Why Startups Are Sporting Increasingly Quirky [Horrible] Names

From Today’s Wall Street Journal

The New York cousins who started a digital sing-along storybook business have settled on the name Mibblio.

The Australian founder of a startup connecting big companies to big-data scientists has dubbed his service Kaggle.

The former toy executive behind a two-year-old mobile screen-sharing platform is going with the name Shodogg.

And the Missourian who founded a website giving customers access to local merchants and service providers? He thinks it should be called Zaarly.

Quirky names for startups first surfaced about 20 years ago in Silicon Valley, with the birth of search engines such as Yahoo… …and Google

By the early 2000s, the trend had spread to startups outside the Valley, including the Vancouver-based photo-sharing site Flickr and New York-based blogging platform Tumblr, to name just two.

The current crop of startups boasts even wackier spellings. The reason, they say, is that practically every new business—be it a popsicle maker or a furniture retailer—needs its own website. With about 252 million domain names currently registered across the Internet, the short, recognizable dot-com Web addresses, or URLs, have long been taken.

The only practical solution, some entrepreneurs say, is to invent words, like Mibblio, Kaggle, Shodogg and Zaarly, to avoid paying as much as $2 million for a concise, no-nonsense dot-com URL…

…The challenge is to come up with something that conveys meaning, is memorable,?and isn’t just alphabet soup…

…Founders tend to favor short names of five to seven letters, because they worry that potential customers might forget longer ones, according to Steve Manning, founder of Igor, a name-consulting company…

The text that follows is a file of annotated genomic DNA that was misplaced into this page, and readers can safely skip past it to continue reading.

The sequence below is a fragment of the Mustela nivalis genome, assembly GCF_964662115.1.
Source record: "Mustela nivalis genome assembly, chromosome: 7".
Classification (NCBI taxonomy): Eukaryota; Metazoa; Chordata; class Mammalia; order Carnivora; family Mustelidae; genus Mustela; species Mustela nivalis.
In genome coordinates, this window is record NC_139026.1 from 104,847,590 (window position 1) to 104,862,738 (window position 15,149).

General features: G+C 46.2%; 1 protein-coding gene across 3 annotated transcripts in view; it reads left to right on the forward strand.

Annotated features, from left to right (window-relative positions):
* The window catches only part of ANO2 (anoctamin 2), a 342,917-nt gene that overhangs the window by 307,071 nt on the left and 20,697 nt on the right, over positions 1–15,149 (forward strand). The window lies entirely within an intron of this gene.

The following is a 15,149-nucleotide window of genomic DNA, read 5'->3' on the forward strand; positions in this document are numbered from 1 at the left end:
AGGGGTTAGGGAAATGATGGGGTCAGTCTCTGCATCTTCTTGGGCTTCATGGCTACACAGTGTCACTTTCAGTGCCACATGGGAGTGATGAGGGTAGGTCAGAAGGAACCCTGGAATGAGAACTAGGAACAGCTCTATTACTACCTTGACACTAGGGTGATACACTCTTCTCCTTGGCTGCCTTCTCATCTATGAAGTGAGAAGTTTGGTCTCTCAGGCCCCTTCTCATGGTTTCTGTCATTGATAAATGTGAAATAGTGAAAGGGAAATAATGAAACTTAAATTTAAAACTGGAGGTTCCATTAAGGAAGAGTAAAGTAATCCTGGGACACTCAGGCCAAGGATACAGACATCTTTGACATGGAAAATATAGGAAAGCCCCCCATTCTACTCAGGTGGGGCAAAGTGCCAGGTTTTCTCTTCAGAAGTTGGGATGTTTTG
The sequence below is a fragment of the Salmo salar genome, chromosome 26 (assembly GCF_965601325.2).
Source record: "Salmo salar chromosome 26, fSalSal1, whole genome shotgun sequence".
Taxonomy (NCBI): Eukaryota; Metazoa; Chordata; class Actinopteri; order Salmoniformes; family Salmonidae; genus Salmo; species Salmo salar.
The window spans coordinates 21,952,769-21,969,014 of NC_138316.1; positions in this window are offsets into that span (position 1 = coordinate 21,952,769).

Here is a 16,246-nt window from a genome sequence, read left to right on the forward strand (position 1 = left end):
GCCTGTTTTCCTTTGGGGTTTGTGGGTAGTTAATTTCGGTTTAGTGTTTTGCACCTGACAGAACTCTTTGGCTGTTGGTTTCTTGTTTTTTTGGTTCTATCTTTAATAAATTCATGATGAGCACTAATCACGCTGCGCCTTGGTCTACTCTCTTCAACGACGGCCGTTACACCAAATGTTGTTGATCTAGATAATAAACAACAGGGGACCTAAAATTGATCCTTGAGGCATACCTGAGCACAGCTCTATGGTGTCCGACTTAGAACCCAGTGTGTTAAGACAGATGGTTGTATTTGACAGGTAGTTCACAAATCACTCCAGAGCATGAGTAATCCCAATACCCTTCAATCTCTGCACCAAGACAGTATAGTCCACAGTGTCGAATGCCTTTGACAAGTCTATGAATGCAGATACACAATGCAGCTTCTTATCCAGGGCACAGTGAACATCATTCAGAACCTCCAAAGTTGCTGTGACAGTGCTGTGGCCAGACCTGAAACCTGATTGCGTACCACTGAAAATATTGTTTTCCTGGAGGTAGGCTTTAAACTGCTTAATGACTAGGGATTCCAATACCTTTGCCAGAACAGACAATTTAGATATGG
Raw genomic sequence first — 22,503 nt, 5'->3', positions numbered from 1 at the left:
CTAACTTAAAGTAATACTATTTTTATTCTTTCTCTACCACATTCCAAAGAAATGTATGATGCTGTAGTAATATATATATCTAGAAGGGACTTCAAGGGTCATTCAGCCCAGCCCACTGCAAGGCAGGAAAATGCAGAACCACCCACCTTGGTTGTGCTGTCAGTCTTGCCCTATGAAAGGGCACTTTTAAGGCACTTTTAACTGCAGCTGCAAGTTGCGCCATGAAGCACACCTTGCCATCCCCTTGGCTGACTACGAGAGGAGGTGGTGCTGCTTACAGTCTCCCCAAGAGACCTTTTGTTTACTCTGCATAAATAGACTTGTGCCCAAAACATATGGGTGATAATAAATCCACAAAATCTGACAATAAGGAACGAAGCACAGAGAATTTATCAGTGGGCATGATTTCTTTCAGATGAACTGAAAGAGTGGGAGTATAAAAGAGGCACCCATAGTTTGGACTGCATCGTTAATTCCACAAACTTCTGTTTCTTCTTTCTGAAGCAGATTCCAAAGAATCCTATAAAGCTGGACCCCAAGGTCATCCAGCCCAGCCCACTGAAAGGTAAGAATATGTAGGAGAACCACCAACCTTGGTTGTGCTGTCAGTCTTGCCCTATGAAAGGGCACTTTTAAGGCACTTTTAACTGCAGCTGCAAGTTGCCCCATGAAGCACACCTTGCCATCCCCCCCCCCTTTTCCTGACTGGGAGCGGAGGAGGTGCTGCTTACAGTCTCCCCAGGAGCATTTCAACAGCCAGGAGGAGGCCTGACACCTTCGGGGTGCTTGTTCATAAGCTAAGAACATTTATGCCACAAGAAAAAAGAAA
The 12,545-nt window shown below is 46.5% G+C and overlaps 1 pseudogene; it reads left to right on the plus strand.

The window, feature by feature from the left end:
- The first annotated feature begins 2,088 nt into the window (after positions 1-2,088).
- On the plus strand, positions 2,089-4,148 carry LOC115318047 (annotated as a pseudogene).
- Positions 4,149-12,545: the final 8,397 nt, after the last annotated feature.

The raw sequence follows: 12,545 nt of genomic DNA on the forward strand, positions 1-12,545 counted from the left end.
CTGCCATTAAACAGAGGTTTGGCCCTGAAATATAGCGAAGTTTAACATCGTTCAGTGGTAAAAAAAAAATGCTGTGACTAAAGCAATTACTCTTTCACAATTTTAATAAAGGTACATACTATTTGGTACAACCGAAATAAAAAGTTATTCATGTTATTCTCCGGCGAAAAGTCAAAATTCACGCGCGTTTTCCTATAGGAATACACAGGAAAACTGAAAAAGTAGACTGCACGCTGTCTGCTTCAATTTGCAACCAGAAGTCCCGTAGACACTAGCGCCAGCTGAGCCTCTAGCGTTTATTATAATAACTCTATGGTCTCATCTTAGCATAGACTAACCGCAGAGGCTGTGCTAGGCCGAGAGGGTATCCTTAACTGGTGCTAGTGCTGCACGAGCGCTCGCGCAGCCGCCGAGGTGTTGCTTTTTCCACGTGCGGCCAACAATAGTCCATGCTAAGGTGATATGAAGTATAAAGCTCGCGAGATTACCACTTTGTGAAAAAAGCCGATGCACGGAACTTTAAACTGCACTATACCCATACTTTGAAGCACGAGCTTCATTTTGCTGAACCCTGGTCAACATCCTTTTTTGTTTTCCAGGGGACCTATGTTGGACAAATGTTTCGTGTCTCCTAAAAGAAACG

…At Mibblio, the naming process was “the length of a human gestation period,” says the company’s 28-year-old co-founder David Leiberman, “but only more painful,” adds fellow co-founder Sammy Rubin, 35.

The two men made several trips back to the drawing board; early contenders included Babethoven, Yipsqueak and Canarytales, but none was a perfect fit. One they both loved, Squeakbox, was taken.

Finally, Mr. Leiberman thought to blend together “music” and “biblio,” the Latin root of “book,” to form “Miblio.”

“It looked like ‘MY-blee-oh’,” Mr. Rubin says. So he suggested they add a second “b” to aid pronunciation. Plus, the two b’s double as eighth notes in the company’s logo.

To come up with Kaggle, Anthony Goldbloom, 30, an Australian-born data scientist, wrote an algorithm to generate all the pronounceable combinations of letters, three syllables or fewer, whose dot-com addresses weren’t claimed.

“I was too frugal to want to pay for an [existing] domain name,” he says. Of the 700 names spit out by the algorithm, he found two finalists: Sumble and Kaggle. He dashed off an email to family and friends asking for their preferences. The overwhelming response was Kaggle. So he went with that…

…However, since moving his company to the U.S. from Australia, Mr. Goldbloom says he has discovered that Midwesterners tend to pronounce the name KAY-gel, as in “Kegel,” the pelvic-floor-strengthening exercises done by women to prevent or remedy urinary incontinence. In other words: It’s probably not the best name for an online data startup.

“The primary driver for startup naming right now is the misguided mission to find the shortest possible, pronounceable [unclaimed] dotcom address,” says Igor’s Mr. Manning.

Startups are likely underestimating their potential customers, and adding an unnecessary constraint, in clinging to short URLs, he adds…

Full Article

Naming Agencies : The Name Of A Naming Agency Speaks Volumes

The name a Naming Agency gives itself provides clear insight into to the kinds of names they believe in – and how good at naming they really are.

If a Naming Agency cannot manage to give itself a distinctive, memorable name that sets it apart from a slew of competitors, that can evolve into a strong brand and come to represent more than just the goods and services being offered, how can they possibly convince others that what they fail to do for their own Naming Agency they can somehow magically do for clients?

Here is a competitive analysis of the names of Naming Agencies